Servings from the Buffett Table
The “Gut Feeling” is often synonymous with a sense
of desperation resulting from a lack of preparation. The Gut Check
is a huge proponent of studying the numbers, but there’s
a point where one can place too much emphasis on the wrong information.
This can result in the undervaluing or overlooking a player’s
potential. Therefore, The Weekly Gut Check is devoted to examining
the frame of reference behind certain number-driven guidelines
that fantasy football owners use to make decisions.
Although The Weekly Gut Check doesn’t claim to be psychic,
he does believe that he can dispel certain numbers biases and
help you make the best choices for your team. We’ll keep
a running tally of The Weekly Gut Check’s insights. This
way you can gauge his views as something to seriously consider,
or at least seriously consider running the opposite way as fast
as you can!
Five rookie running backs are among the top 24 fantasy runners
through Thanksgiving. At the same time, six runners often ranked
in the top 12 at preseason aren’t even close to climbing
into fantasy No. 1 RB territory between now and the end of the
season. And the “safe” No.1 pick – LaDainian
Tomlinson – is hanging onto the No. 12 spot for dear life
with rookies Chris Johnson and Steve Slaton hot on his heels.
Speaking of which, let me remind you of the value weighing RB
workloads from previous seasons and its impact on future performance
in future seasons (yes, “seasons” plural). Exhibits
A-E: Steven Jackson, Larry Johnson, Shaun Alexander, Edgerrin
James, and yes, LT.
Potential Turkeys Next Year
Scary, isn’t it? Here are players in danger of breaking
the workload barrier of 370 f-carries in 2008:
This is why I drafted Michael Turner this year, because I had a
feeling the combination of a young Falcons offense, a career-reserve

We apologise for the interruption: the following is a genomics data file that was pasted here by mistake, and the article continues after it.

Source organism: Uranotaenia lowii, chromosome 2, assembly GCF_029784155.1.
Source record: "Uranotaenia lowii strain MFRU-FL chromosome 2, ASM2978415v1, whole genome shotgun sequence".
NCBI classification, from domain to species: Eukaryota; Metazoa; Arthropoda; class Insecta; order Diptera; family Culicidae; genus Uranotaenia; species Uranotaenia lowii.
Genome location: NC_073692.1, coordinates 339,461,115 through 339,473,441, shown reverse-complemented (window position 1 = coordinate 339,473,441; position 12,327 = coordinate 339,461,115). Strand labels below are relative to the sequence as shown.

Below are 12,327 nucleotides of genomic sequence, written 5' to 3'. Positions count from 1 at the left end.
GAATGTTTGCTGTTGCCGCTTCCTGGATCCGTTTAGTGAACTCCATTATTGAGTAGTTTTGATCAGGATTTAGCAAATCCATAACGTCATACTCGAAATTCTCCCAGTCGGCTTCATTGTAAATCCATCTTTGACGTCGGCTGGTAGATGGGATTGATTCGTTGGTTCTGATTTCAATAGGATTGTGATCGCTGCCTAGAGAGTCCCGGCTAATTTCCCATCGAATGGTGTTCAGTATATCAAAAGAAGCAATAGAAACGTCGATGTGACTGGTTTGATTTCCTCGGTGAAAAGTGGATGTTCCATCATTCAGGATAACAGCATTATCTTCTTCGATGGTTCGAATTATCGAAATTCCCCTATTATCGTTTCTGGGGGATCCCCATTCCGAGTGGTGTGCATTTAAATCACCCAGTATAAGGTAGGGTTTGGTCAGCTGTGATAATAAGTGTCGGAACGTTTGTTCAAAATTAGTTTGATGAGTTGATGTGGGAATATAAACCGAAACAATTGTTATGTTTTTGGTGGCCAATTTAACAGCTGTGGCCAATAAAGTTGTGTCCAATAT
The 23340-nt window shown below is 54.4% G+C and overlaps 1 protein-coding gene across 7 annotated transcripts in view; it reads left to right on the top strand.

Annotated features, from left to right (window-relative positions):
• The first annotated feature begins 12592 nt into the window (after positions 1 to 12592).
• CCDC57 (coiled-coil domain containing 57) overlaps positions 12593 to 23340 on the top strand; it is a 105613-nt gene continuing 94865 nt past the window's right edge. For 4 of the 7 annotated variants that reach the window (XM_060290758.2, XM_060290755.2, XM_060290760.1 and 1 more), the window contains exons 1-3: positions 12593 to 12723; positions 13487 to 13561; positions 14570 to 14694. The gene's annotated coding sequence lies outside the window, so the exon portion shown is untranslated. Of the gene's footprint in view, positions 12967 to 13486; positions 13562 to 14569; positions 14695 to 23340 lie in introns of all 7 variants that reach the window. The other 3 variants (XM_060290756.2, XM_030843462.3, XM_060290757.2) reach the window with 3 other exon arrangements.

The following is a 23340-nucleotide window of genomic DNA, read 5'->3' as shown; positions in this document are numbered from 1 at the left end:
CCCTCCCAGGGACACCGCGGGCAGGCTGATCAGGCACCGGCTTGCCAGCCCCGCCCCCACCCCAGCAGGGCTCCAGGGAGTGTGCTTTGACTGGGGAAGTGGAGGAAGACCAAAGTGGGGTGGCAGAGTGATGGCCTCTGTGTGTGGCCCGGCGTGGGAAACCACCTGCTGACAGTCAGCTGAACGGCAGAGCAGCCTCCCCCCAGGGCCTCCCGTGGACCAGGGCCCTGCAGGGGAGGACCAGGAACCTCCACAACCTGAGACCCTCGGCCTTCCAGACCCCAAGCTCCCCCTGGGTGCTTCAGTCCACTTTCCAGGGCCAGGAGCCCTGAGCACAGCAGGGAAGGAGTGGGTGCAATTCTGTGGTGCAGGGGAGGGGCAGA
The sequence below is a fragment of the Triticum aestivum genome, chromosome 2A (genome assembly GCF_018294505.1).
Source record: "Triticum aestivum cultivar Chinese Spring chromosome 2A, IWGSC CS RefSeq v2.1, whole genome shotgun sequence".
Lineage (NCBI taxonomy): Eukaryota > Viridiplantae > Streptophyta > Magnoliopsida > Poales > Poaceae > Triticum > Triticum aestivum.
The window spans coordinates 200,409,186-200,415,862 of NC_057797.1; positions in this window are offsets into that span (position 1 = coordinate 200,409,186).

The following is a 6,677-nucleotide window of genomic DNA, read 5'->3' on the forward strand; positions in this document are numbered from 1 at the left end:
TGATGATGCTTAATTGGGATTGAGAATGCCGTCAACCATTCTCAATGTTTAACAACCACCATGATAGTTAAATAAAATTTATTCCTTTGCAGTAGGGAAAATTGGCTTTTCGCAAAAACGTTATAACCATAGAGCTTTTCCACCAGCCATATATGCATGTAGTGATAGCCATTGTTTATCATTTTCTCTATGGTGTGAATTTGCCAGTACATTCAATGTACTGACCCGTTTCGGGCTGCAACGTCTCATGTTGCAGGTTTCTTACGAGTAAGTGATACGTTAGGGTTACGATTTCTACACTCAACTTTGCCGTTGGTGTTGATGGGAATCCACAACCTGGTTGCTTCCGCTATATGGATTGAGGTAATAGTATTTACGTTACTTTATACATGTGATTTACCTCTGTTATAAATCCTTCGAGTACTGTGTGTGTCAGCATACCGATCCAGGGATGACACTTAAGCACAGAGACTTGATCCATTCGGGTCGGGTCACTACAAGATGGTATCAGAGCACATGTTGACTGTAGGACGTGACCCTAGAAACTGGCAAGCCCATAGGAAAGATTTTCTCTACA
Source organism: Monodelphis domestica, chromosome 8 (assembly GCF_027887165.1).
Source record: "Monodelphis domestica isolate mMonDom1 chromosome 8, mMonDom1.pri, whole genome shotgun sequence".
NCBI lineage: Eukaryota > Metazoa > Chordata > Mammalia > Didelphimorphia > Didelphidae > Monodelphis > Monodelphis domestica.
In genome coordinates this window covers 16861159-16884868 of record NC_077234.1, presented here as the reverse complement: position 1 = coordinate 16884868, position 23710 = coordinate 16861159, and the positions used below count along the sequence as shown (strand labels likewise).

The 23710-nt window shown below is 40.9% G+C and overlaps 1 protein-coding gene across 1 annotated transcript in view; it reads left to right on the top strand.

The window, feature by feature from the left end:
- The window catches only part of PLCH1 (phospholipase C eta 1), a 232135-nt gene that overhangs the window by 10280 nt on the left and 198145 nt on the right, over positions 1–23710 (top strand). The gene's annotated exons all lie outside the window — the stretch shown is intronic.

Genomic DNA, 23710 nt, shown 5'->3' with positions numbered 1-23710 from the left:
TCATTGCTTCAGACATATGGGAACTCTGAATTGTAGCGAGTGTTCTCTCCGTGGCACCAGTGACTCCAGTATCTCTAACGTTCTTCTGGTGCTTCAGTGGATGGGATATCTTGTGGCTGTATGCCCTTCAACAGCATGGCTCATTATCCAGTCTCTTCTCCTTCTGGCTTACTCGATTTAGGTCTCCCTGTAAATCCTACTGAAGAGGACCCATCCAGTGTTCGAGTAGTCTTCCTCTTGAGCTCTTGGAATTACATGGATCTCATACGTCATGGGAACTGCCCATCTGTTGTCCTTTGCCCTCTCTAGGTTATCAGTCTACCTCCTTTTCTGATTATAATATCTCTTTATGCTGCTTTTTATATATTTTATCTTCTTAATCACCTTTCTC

with something to prove, and a new ground-and-pound strategy that
Turner would approach that 370-carry total this year. If you missed
the Burner in 2008, I advise you not to get too enthusiastic about
this ride in 2009.
Clinton Portis is the player who really concerns me the most.
He’s proving to be such a warrior, playing through nagging
injuries and still producing like a stud. At his age and carries
for the course of his career, he’ll have to be the exception
to the rule to be worth what many will be valuing him next preseason.
Portis’ year-to-year projections remind me of Curtis Martin
– fantasy owners were always a year behind and always over-
or under-valuing him.
Just like most fantasy writers, it’s not solely about the
volume of things I get right or wrong, it’s the quality
of those picks and their impact. Adrian Peterson was my top fantasy
back in the preseason and he’s the only one of the preseason
consensus top-three actually performing at this level. Selfishly,
I hope Peterson is late to more meetings between now and week
16, because if he exceeds that 370-mark I know I’m going
to go against my better judgment and be high on him in 2009, especially
if they get a playoff-tested, quarterback.